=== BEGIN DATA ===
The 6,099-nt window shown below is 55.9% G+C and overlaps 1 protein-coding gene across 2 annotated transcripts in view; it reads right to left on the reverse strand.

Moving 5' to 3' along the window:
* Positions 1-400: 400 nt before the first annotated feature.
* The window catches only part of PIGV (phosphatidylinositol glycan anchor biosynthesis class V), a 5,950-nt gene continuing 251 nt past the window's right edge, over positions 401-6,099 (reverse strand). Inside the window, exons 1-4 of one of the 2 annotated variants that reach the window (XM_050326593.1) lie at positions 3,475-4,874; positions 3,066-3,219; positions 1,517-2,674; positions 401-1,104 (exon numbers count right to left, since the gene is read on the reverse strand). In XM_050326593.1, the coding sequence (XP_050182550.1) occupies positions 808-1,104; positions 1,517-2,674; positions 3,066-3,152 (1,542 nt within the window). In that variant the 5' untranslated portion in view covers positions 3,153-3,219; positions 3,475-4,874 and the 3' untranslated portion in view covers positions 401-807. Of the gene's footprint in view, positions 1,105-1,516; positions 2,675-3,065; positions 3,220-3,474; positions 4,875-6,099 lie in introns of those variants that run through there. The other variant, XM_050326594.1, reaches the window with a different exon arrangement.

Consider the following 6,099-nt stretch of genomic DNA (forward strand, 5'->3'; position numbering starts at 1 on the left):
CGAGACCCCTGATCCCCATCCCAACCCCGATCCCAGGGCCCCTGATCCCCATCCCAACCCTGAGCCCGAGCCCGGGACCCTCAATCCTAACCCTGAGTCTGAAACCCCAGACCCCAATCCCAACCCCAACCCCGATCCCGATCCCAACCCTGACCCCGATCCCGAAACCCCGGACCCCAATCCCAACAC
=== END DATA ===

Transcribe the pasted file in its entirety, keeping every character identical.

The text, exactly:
The 6,099-nt window shown below is 55.9% G+C and overlaps 1 protein-coding gene across 2 annotated transcripts in view; it reads right to left on the reverse strand.

Moving 5' to 3' along the window:
* Positions 1-400: 400 nt before the first annotated feature.
* The window catches only part of PIGV (phosphatidylinositol glycan anchor biosynthesis class V), a 5,950-nt gene continuing 251 nt past the window's right edge, over positions 401-6,099 (reverse strand). Inside the window, exons 1-4 of one of the 2 annotated variants that reach the window (XM_050326593.1) lie at positions 3,475-4,874; positions 3,066-3,219; positions 1,517-2,674; positions 401-1,104 (exon numbers count right to left, since the gene is read on the reverse strand). In XM_050326593.1, the coding sequence (XP_050182550.1) occupies positions 808-1,104; positions 1,517-2,674; positions 3,066-3,152 (1,542 nt within the window). In that variant the 5' untranslated portion in view covers positions 3,153-3,219; positions 3,475-4,874 and the 3' untranslated portion in view covers positions 401-807. Of the gene's footprint in view, positions 1,105-1,516; positions 2,675-3,065; positions 3,220-3,474; positions 4,875-6,099 lie in introns of those variants that run through there. The other variant, XM_050326594.1, reaches the window with a different exon arrangement.

Consider the following 6,099-nt stretch of genomic DNA (forward strand, 5'->3'; position numbering starts at 1 on the left):
CGAGACCCCTGATCCCCATCCCAACCCCGATCCCAGGGCCCCTGATCCCCATCCCAACCCTGAGCCCGAGCCCGGGACCCTCAATCCTAACCCTGAGTCTGAAACCCCAGACCCCAATCCCAACCCCAACCCCGATCCCGATCCCAACCCTGACCCCGATCCCGAAACCCCGGACCCCAATCCCAACAC